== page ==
Reviews

VICK AND HER VULTURES ARE COMING BACK!

 

Last year I had the opportunity of reading the first volume in Scott Warren’s Union Earth Privateers series, kindly offered for review by the publisher Parvus Press. Vick’s Vultures proved to be a fast-paced, quite entertaining story about a band of privateers, space crews sent to retrieve any kind of alien tech that Earth would be able to retro-engineer and use to keep abreast with the more advanced races peopling the galaxy, while at the same time keeping a low profile.

One of the book’s best features was indeed Victoria Marin, the captain of the Condor, a strong, well-rounded character whose practical determination quickly won my sympathy: once I closed the book I knew I would look forward to learning more about her and her Vultures.

Soon I will have this opportunity: Parvus Press contacted me with the kind offer of reading and reviewing Book 2 in the series, To Fall Among Vultures, that will be published at the beginning of October. I am of course eager to learn what new adventures are waiting for the Condor and its crew, and equally eager to share my findings with you, so while we wait I’m very happy to share the link to the giveaway for Book 1 that is currently running and will enable you to catch up with Vick’s first adventures and to prepare for the new ones.

Just follow the link below and fire your engines! The journey starts here…

 

VICK’S VULTURES GIVEAWAY

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Reviews

Review: THE RED HOURGLASS (Slaves of the New World #1), by Ashley Capes

I received this book from the author, in exchange for an honest review.

I’ve often reviewed the works of Australian author Ashley Capes, whose writing range goes from fantasy to magical mystery to (albeit mild) horror: this time he’s tackling another genre, steampunk – but with a touch of magic thrown into the mix.

The siblings Mia and Thomas are running from pursuers across a desert landscape: they just buried their deceased old protector and guide David, and their prospects look quite bleak, since over the horizon a dust cloud signals the approach of the hunters looking for them.  Mia and Thomas are escaped slaves, the condition indicated by the hourglass tattoo on their arms: in this future or alternate history, slavery has returned – at least in Australia, so that the country has been isolated from the rest of the world because of this – and the siblings were the property of self-proclaimed King Williams, who wants them back because of their special gifts.

The clues in the narrative point to a classic steampunk background: steam-powered vehicles, the mention of airships (although this particular technology seems to have been lost by the ruling dynasty) and so on, and yet there are a few tantalizing mentions of a more advanced past, one that has now become more legend than actual memory. On top of that, however, there is magic: Mia shows a sort of precognitive ability, paired with her almost total blindness, and the knack of summoning a powerful creature with destructive powers; while later on Thomas discovers an affinity for steel, which he can bend or break with the sole strength of his muscles.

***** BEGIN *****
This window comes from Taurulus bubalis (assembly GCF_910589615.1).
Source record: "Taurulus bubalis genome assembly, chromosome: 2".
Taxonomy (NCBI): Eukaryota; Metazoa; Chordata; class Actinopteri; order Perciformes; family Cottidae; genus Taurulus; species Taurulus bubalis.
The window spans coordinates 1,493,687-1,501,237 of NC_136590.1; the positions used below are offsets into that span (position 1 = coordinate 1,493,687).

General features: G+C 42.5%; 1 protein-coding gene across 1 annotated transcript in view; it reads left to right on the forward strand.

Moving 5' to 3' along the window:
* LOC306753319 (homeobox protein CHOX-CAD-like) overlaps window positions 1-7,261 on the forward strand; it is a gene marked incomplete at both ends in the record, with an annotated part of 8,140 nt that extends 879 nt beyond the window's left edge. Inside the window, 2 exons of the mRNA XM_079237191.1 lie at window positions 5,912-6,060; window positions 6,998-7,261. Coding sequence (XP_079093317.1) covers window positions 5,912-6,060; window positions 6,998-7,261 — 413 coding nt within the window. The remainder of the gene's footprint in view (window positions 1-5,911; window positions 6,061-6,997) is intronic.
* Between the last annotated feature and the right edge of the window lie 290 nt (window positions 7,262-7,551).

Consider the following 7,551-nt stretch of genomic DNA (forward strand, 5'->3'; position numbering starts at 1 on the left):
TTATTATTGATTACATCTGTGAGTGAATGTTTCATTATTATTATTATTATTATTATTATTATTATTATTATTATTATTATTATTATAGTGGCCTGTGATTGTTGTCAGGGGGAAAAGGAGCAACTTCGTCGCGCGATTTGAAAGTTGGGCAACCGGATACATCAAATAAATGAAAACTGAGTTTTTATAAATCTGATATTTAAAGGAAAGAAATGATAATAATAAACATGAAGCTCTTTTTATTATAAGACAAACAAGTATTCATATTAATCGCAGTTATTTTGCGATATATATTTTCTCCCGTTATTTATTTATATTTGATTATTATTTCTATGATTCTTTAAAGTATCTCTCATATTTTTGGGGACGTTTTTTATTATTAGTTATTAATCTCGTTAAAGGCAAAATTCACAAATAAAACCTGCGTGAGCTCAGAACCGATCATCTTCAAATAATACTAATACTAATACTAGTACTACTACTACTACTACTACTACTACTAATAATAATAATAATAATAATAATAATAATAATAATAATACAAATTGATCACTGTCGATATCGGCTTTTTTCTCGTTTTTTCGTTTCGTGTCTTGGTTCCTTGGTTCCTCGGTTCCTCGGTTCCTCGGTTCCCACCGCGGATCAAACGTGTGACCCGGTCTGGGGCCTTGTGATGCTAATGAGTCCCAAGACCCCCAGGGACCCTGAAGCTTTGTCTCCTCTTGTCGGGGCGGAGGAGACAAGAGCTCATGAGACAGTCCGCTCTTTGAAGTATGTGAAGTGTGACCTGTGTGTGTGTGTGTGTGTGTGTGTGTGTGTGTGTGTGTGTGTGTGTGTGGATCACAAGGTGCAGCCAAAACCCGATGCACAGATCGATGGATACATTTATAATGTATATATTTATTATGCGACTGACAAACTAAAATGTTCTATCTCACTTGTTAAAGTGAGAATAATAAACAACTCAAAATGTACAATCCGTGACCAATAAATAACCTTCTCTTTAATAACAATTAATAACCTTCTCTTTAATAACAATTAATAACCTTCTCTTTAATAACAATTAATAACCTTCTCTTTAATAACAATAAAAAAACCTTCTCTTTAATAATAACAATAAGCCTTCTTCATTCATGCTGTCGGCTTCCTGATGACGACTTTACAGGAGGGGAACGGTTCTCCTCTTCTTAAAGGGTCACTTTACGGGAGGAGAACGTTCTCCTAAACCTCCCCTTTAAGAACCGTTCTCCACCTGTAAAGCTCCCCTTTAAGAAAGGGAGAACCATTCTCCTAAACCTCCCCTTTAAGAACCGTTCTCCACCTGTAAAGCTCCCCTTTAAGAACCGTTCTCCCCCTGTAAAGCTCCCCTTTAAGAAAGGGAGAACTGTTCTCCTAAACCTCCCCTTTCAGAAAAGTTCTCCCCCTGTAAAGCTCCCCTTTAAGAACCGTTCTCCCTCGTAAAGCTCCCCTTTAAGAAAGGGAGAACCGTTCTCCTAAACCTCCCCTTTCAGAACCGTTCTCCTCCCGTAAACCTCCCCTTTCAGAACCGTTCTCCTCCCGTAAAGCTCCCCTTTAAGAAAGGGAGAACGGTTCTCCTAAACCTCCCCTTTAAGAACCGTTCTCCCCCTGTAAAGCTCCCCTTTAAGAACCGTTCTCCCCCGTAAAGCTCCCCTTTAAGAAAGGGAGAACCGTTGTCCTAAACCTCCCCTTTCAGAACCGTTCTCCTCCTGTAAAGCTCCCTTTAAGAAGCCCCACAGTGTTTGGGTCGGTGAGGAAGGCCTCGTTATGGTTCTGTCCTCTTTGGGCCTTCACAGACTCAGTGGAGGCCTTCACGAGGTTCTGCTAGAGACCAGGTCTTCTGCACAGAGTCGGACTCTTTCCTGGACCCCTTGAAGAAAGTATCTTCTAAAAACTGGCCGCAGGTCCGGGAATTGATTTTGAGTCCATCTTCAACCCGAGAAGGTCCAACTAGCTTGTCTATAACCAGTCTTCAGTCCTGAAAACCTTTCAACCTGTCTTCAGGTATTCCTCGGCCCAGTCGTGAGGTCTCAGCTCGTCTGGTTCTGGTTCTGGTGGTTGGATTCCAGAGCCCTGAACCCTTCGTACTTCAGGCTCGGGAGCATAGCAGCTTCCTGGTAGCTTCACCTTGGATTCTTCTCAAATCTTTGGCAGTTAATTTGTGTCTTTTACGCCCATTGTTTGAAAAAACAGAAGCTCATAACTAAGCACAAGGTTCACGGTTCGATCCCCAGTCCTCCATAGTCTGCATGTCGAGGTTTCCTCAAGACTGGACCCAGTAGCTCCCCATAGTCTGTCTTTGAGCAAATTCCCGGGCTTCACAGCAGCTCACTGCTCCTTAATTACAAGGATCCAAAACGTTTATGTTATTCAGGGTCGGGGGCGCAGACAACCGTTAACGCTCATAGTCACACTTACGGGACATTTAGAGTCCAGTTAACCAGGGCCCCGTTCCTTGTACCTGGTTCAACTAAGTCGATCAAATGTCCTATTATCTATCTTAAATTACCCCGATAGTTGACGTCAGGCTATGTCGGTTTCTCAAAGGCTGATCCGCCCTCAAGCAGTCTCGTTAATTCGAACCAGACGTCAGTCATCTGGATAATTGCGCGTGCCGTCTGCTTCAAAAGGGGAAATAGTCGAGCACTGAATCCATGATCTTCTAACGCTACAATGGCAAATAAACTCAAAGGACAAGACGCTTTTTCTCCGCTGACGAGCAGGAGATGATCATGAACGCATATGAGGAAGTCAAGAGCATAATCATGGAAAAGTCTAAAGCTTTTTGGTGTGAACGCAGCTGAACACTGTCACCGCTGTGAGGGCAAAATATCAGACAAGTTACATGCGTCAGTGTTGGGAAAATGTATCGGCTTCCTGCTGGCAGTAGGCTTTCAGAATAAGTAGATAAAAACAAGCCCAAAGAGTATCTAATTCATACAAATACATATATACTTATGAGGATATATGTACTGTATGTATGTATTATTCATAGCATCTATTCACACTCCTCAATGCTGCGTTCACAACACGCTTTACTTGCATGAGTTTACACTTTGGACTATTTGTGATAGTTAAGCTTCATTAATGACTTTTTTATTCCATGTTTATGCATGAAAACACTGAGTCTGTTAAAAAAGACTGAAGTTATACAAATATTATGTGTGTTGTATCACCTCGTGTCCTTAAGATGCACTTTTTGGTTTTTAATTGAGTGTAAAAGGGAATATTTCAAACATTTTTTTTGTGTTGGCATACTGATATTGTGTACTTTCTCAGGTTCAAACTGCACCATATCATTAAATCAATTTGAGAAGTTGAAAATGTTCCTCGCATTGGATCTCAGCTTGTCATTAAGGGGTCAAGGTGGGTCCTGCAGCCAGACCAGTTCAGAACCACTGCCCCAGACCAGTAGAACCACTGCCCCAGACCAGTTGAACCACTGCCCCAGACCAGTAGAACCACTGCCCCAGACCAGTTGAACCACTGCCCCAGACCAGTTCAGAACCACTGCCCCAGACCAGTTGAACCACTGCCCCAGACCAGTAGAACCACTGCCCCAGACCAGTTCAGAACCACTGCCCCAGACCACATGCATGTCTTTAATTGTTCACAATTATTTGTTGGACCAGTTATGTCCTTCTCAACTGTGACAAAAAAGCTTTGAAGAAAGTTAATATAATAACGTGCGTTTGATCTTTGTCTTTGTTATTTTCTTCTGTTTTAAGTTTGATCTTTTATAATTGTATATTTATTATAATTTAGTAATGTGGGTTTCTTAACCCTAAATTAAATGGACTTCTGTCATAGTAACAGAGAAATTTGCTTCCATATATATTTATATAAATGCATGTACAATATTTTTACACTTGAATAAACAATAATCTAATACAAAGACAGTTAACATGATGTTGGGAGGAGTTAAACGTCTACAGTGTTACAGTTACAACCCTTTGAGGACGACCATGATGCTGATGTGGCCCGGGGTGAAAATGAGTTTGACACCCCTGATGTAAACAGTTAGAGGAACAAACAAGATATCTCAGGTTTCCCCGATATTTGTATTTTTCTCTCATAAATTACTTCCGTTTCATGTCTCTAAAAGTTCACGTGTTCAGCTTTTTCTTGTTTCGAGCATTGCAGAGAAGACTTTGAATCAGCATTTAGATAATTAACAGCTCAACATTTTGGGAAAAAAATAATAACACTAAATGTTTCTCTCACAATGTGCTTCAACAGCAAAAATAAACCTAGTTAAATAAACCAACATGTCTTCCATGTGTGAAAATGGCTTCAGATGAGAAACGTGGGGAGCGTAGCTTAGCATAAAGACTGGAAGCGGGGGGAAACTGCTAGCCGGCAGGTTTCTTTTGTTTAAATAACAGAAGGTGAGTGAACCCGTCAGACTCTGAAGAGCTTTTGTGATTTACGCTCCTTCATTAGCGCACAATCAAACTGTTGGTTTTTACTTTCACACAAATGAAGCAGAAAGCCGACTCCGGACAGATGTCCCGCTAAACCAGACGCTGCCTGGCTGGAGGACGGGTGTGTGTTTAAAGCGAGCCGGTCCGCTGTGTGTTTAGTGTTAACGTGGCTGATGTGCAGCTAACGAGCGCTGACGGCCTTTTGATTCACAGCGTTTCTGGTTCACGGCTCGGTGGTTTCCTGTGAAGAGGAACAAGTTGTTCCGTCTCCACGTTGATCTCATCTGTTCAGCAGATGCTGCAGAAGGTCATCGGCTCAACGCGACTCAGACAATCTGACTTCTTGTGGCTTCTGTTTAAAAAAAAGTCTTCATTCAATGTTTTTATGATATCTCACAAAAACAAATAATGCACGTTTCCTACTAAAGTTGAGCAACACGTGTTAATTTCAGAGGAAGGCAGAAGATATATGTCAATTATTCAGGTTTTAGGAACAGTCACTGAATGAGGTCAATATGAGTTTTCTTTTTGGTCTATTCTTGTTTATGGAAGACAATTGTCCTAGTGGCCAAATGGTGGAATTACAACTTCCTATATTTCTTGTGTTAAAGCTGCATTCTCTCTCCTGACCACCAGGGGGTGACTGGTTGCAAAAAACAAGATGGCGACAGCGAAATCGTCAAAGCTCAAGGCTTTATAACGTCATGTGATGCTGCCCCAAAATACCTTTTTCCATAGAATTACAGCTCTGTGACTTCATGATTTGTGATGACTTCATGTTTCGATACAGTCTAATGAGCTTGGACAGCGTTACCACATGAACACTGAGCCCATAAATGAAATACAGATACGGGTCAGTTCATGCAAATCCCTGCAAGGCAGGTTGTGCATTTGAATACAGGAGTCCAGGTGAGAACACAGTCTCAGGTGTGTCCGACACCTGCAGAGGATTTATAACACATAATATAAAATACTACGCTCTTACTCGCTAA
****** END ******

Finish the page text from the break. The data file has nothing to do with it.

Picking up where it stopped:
The world in which they move is an intriguing one: even though it’s not immediately mentioned, we soon understand the action is based in Australia – if the author’s origins were not an obvious clue, there is at one point a mention of an iron fountain shaped like a kangaroo to make this clear. The country appears different from the one we all know, the desert encroaching on the fewer livable spaces, red dust creeping forward like a tide that covers abandoned cities and chokes everything and everyone.  It’s not clear what happened, but at some point major environmental and political upheavals must have combined to create the present situation, one that nobody in power seems to care about.

As the two siblings run for their life and freedom, while searching for answers about the past they seem not to remember – including the bewildering changes worked on them by the mysterious Alchemist, something they have no memory of, as well – we get to know this cruel, harsh world and its few islands of respite, like the colony established by former slaves on the shores of the ocean, or the rebel camp where a handful of fighters tries to subvert the rule of King Williams’ dynasty, or the freemen of the mangrove village no one seems to know about.    I have to admit that these proved something of a frustration to me, because they were more like fleeting glimpses rather than deeper explorations of these enclaves, where I might have learned more about the past and the events that brought on the current situation.  The same happens with King Williams’ capital city, a place of hard labor in the smoke-belching factories and of fear of terrible retribution for those who cross the ruler’s wishes: I would have loved to know more, and to see more than the quick peeks the novel afforded.

On the other hand, this is a story carried by motion, the constant, running motion of the two fugitives trying to stay at least one step ahead of their pursuers, so I understand how it would have been difficult to… stop and smell the roses, so to speak: still there is that nagging voice, asking for more, that is not so easily silenced. My hope is that the next installments in the series will shed more light on the whole scenario and bring about a few answers as well.

As an introduction to this world, The Red Hourglass is an intriguing offering that promises to develop into a quite exciting story, one whose follow-up I’m looking forward with great interest.

 

My Rating: 

Reviews

Review: SNOWSPELLED, by Stephanie Burgis

I received this novella from the author, in exchange for an honest review.